January 18, 2011 by

Working Archaeology in Wales

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Categories: Research, Tags: , , , , , , , , , , , , , , , ,

Archaeologists are always working on new projects in Wales.  A shortage of workers and funding inhibit the work, but the Dyfed Archaeological Trust conducted seven different digs, mostly using volunteer labor, in 2010.  A look at their page is a good review of what ‘real’ archaeology is like:  lots of digging, frustration, and grunt work, interspersed with occasional finds.  http://www.cambria.org.uk/  They worked on:

Fan Barrow Excavation 2010

Capel y Groes 2010

Pantybutler Round Barrows 2010

Tir y Dail Castle, Ammanford Dig Diary July 2010

Upper Newton Roman Villa at Wolfscastle, Pembrokeshire – Dig Diary 2010

Wernfawr Dig Diary 2010

Nevern Castle Summer Excavation 2010

Nevern Castle Spring Excavation 2010

Each of these is a fascinating study in luck and circumstance (and hard work).  There are four archaeological trusts in Wales (Dyfed, Gwynedd, Glamorgan-Gwen, and Clwyd-Powys), found here:  http://www.archwilio.org.uk/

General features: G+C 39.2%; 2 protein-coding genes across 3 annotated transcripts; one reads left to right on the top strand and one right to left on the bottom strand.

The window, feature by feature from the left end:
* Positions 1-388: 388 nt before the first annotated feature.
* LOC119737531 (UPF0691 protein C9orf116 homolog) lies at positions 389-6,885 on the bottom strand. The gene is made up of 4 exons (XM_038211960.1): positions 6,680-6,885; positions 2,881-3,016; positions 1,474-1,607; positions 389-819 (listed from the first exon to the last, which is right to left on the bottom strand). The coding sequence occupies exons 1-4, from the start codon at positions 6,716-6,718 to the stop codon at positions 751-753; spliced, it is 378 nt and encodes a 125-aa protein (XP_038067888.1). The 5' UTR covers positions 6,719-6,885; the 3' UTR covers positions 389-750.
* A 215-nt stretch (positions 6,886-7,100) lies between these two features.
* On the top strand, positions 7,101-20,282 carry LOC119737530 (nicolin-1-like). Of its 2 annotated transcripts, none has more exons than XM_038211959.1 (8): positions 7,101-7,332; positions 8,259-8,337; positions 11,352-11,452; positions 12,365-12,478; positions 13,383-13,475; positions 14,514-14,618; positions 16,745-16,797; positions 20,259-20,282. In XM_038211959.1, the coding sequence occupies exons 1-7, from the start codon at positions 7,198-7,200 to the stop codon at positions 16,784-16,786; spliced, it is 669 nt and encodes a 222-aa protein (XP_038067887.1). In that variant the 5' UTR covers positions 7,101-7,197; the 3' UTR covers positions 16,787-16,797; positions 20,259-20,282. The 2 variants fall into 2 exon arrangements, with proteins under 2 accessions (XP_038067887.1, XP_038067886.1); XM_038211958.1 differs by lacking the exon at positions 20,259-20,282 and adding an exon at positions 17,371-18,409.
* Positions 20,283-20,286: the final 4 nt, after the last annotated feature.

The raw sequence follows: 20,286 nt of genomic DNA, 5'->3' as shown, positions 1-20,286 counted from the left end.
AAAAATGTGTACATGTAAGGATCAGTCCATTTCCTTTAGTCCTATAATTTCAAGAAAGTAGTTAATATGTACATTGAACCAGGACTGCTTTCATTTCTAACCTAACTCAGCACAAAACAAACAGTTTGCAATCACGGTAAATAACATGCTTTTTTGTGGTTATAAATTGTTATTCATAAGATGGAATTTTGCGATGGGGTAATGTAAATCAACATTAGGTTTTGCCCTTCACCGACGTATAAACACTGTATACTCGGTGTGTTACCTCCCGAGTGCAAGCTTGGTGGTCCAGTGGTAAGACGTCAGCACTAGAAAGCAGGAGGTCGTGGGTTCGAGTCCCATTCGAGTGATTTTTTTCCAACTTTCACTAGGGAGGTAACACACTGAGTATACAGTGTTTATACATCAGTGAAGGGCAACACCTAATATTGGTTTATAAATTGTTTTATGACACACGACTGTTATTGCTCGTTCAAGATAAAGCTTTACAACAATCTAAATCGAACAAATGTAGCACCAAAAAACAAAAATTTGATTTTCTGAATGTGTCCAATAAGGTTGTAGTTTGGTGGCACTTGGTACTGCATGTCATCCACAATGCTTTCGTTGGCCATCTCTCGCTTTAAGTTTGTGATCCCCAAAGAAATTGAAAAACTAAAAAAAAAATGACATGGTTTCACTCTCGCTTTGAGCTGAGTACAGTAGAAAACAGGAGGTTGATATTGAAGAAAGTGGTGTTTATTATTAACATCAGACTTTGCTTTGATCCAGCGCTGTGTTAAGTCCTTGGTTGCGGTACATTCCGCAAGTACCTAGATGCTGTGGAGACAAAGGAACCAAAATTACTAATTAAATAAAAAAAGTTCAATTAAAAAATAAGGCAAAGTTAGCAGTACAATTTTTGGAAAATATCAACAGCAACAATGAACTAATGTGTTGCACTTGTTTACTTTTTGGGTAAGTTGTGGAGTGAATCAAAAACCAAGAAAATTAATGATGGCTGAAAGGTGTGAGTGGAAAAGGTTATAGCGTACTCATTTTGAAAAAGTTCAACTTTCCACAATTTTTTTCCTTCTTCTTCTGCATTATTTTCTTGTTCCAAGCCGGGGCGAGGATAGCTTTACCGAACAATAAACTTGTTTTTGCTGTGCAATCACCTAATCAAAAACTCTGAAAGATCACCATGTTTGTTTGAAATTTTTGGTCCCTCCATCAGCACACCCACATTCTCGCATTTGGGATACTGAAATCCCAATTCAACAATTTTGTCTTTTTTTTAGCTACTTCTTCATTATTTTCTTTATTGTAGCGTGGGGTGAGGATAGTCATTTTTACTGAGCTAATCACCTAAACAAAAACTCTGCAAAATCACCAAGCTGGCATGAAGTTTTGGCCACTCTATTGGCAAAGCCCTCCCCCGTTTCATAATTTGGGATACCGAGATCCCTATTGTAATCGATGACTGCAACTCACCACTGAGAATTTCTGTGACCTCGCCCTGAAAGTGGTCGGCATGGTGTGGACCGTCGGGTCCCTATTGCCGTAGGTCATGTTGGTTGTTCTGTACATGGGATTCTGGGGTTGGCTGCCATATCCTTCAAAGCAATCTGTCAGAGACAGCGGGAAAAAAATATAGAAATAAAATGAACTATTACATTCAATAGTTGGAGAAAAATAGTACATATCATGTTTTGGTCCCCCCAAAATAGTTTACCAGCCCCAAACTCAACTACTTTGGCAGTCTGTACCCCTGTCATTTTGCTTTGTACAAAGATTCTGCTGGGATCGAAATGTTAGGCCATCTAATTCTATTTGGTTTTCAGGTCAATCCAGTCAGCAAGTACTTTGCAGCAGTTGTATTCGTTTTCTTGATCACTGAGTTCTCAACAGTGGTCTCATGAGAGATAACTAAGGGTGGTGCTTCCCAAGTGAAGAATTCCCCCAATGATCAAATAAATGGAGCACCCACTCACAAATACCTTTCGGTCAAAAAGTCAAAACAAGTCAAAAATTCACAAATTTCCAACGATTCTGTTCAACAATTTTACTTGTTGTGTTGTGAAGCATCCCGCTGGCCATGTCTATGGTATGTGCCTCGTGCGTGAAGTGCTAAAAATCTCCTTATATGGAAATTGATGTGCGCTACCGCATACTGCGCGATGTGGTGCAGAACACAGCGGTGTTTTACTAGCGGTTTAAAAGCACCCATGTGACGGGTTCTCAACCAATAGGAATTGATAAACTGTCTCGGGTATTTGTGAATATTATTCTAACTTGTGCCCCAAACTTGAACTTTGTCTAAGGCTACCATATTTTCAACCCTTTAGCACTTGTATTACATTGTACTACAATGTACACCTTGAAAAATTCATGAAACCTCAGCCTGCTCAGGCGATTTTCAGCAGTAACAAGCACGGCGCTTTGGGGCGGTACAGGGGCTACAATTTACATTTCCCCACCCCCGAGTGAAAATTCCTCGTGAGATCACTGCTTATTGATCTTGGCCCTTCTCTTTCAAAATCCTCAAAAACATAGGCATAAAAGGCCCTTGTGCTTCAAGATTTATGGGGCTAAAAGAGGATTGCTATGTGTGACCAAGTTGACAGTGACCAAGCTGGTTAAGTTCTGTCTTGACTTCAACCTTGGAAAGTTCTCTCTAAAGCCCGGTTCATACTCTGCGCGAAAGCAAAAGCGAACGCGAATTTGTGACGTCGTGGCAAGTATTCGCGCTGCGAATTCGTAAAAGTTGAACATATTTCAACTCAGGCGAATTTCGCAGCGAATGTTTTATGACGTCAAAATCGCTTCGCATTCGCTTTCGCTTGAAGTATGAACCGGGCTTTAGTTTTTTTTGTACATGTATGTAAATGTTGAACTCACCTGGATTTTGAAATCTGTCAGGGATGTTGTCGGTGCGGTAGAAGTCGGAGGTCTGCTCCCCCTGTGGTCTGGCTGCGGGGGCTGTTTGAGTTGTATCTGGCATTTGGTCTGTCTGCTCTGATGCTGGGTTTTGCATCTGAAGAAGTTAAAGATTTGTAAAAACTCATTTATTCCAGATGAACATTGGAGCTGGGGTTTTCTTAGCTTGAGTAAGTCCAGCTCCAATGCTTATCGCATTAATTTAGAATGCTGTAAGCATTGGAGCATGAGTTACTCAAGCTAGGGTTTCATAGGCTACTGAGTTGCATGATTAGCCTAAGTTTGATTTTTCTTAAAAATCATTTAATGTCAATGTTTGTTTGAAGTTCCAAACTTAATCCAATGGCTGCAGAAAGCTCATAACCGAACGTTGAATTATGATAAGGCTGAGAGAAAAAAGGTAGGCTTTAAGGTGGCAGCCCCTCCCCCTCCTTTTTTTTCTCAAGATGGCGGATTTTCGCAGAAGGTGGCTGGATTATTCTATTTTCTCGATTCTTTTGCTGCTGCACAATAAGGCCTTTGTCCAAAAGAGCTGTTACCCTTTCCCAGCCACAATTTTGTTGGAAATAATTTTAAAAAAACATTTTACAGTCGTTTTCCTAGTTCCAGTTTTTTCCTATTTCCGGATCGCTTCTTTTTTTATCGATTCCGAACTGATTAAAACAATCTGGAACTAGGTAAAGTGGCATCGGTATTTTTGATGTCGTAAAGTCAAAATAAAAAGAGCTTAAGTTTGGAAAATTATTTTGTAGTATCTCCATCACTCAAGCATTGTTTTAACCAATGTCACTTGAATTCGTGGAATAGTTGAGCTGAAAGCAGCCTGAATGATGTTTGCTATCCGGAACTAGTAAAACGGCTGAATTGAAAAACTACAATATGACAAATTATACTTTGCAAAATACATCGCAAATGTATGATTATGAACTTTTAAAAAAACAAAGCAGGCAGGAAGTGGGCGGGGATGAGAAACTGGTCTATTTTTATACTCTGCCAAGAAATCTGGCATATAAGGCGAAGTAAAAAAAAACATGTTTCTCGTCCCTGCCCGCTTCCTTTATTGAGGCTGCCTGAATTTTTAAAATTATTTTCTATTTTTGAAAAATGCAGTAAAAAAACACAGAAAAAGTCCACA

Gwynedd’s digs include:

Llys Rhosyr: Palace of the Princes

Dig Diary: Parc Cybi, Holyhead

Dig Diary: Parc Cegin, Llandygai

North Anglesey Standing Stones tour

In addition, Aber Garth Celyn was under excavation this fall under the auspices of Snowdonia national park archaeologists:  http://www.northwalesweeklynews.co.uk/conwy-county-news/local-conwy-news/2010/10/21/archaelogists-may-have-discovered-12th-century-royal-court-in-aber-55243-27512832/

       

2 Responses to Working Archaeology in Wales

  1. Petrea Burchard

    Hi Sarah,

    I’m glad to have found your website and blog. I, too, am captured by British history to the point of writing fiction about it.

    Your blog is so full of information and great stuff it’ll take me ages to read it all. Just these links are plenty to start with. Thank you.

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